Executive Privilege and its Current Implications

2789 Words Feb 17th, 2018 11 Pages
history. This right is regarded as executive privilege, or “the right of the president and important executive branch members to withhold information from Congress, the courts, and the public” (Rozell 323). As the federal bureaucracy has grown to assume the responsibilities for managing and implementing public policy in a wide variety of areas, it has experienced a steadily ascendant level of executive power. Congress’s ability to obtain information about the ways in which that power is exercised becomes increasingly difficult as the Executive gains more authority.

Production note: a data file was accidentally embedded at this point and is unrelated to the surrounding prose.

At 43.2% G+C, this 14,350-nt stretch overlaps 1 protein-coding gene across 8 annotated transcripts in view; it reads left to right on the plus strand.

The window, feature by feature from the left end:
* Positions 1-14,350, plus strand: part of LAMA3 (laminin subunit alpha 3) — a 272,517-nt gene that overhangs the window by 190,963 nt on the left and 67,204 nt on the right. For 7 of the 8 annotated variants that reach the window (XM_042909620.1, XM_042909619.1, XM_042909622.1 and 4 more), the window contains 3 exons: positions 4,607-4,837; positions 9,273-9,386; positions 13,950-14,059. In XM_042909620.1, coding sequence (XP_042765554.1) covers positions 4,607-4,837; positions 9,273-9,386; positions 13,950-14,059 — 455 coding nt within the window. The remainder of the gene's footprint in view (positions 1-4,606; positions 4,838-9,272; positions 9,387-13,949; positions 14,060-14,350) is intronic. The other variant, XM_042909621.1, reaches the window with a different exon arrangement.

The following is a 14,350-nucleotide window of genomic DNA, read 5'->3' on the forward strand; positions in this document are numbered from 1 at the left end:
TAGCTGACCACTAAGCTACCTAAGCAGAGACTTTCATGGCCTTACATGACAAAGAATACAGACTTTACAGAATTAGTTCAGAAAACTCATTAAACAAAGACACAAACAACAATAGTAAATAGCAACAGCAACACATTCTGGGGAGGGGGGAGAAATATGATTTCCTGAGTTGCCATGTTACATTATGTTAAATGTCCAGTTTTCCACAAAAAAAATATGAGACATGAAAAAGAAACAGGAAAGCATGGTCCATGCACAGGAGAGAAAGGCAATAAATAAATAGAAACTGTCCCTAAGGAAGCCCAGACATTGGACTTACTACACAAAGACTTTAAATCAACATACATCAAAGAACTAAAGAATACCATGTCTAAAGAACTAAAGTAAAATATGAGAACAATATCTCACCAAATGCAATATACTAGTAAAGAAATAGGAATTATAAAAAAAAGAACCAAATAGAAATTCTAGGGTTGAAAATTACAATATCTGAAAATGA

Key information regarding national legislation and federal policy rests almost exclusively with the executive branch, and executive officials have little to no incentive to disclose such information. Members of the executive branch, including the president, will often withhold certain information from Congress, the courts, and the public for the following reasons: to protect national security, to maintain an “openness” within the executive branch, to preserve personal privacy exclusive of public gain, and to maintain the confidentiality of criminal investigations (Collins). For these reasons, claims of executive privilege are often highly controversial as they…